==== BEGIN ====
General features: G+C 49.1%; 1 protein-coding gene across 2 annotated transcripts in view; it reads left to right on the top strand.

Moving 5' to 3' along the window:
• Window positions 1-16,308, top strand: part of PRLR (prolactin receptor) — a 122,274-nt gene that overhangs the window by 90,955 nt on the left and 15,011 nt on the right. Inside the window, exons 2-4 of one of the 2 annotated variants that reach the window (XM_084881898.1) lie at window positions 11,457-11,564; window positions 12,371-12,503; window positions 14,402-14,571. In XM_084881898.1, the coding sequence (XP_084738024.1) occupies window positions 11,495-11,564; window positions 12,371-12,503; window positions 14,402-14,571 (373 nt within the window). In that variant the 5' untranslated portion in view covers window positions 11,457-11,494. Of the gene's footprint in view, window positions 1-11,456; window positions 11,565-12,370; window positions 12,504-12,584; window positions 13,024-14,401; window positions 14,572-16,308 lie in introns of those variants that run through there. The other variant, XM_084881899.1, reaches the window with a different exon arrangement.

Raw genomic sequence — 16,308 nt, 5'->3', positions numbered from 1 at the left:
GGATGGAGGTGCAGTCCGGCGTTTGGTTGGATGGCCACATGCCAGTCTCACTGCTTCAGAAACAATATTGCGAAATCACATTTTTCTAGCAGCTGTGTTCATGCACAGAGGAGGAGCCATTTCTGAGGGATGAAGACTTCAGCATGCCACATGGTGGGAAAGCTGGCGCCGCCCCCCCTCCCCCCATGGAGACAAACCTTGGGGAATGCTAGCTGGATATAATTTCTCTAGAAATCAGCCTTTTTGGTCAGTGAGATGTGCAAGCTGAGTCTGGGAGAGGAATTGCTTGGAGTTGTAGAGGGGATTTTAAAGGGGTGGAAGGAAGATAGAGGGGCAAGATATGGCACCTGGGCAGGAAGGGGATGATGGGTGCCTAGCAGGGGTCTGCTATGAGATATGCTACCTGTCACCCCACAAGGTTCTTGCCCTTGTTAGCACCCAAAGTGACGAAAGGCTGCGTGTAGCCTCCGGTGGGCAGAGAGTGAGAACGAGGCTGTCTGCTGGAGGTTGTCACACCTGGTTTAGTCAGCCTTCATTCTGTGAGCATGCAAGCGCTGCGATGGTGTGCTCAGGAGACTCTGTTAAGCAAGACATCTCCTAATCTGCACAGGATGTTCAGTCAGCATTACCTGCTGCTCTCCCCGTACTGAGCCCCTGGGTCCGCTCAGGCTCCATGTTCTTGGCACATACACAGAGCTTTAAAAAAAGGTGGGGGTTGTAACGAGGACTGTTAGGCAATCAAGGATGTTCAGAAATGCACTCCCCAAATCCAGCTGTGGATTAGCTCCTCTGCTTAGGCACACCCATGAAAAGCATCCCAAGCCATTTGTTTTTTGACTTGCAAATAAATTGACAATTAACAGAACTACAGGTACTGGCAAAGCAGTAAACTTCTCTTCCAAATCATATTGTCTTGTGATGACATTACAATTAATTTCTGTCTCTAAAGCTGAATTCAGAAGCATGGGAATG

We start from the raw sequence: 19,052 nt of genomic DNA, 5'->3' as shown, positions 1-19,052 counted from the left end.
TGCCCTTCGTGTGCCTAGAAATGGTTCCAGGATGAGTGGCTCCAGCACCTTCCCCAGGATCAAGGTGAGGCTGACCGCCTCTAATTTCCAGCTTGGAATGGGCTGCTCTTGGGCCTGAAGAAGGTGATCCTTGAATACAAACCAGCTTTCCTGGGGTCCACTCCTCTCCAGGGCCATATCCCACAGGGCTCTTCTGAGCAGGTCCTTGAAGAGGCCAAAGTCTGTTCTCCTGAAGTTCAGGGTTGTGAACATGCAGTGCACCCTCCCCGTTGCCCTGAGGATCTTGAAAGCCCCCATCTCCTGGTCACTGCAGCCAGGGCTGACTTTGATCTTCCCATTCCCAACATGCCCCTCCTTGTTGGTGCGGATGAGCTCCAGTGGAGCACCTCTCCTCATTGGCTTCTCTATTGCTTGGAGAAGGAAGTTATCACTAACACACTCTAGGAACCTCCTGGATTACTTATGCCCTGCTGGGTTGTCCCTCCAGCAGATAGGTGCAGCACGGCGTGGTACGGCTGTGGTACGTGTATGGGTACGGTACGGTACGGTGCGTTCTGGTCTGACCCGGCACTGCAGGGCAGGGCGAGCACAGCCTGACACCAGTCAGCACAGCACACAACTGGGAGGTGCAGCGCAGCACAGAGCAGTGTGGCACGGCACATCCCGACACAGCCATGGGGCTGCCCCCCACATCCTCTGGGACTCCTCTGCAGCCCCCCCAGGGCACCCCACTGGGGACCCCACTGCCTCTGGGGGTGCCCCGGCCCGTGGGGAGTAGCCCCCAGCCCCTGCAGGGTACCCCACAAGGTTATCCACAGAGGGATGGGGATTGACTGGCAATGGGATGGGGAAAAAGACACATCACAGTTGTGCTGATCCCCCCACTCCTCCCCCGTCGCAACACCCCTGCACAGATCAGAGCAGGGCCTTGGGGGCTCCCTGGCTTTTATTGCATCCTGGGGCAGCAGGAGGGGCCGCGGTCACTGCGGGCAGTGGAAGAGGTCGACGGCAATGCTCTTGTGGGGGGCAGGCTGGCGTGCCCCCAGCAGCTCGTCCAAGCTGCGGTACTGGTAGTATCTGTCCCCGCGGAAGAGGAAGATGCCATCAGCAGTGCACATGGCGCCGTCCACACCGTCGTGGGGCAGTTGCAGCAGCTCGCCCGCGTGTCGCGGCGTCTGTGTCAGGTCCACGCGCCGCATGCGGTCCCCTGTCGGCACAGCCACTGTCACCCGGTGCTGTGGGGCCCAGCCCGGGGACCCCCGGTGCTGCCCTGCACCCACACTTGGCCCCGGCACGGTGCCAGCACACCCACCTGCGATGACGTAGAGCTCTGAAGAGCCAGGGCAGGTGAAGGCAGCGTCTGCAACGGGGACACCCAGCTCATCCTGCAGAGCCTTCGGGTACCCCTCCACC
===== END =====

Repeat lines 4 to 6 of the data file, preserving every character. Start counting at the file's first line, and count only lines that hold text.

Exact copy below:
Raw genomic sequence — 16,308 nt, 5'->3', positions numbered from 1 at the left:
GGATGGAGGTGCAGTCCGGCGTTTGGTTGGATGGCCACATGCCAGTCTCACTGCTTCAGAAACAATATTGCGAAATCACATTTTTCTAGCAGCTGTGTTCATGCACAGAGGAGGAGCCATTTCTGAGGGATGAAGACTTCAGCATGCCACATGGTGGGAAAGCTGGCGCCGCCCCCCCTCCCCCCATGGAGACAAACCTTGGGGAATGCTAGCTGGATATAATTTCTCTAGAAATCAGCCTTTTTGGTCAGTGAGATGTGCAAGCTGAGTCTGGGAGAGGAATTGCTTGGAGTTGTAGAGGGGATTTTAAAGGGGTGGAAGGAAGATAGAGGGGCAAGATATGGCACCTGGGCAGGAAGGGGATGATGGGTGCCTAGCAGGGGTCTGCTATGAGATATGCTACCTGTCACCCCACAAGGTTCTTGCCCTTGTTAGCACCCAAAGTGACGAAAGGCTGCGTGTAGCCTCCGGTGGGCAGAGAGTGAGAACGAGGCTGTCTGCTGGAGGTTGTCACACCTGGTTTAGTCAGCCTTCATTCTGTGAGCATGCAAGCGCTGCGATGGTGTGCTCAGGAGACTCTGTTAAGCAAGACATCTCCTAATCTGCACAGGATGTTCAGTCAGCATTACCTGCTGCTCTCCCCGTACTGAGCCCCTGGGTCCGCTCAGGCTCCATGTTCTTGGCACATACACAGAGCTTTAAAAAAAGGTGGGGGTTGTAACGAGGACTGTTAGGCAATCAAGGATGTTCAGAAATGCACTCCCCAAATCCAGCTGTGGATTAGCTCCTCTGCTTAGGCACACCCATGAAAAGCATCCCAAGCCATTTGTTTTTTGACTTGCAAATAAATTGACAATTAACAGAACTACAGGTACTGGCAAAGCAGTAAACTTCTCTTCCAAATCATATTGTCTTGTGATGACATTACAATTAATTTCTGTCTCTAAAGCTGAATTCAGAAGCATGGGAATG

We start from the raw sequence: 19,052 nt of genomic DNA, 5'->3' as shown, positions 1-19,052 counted from the left end.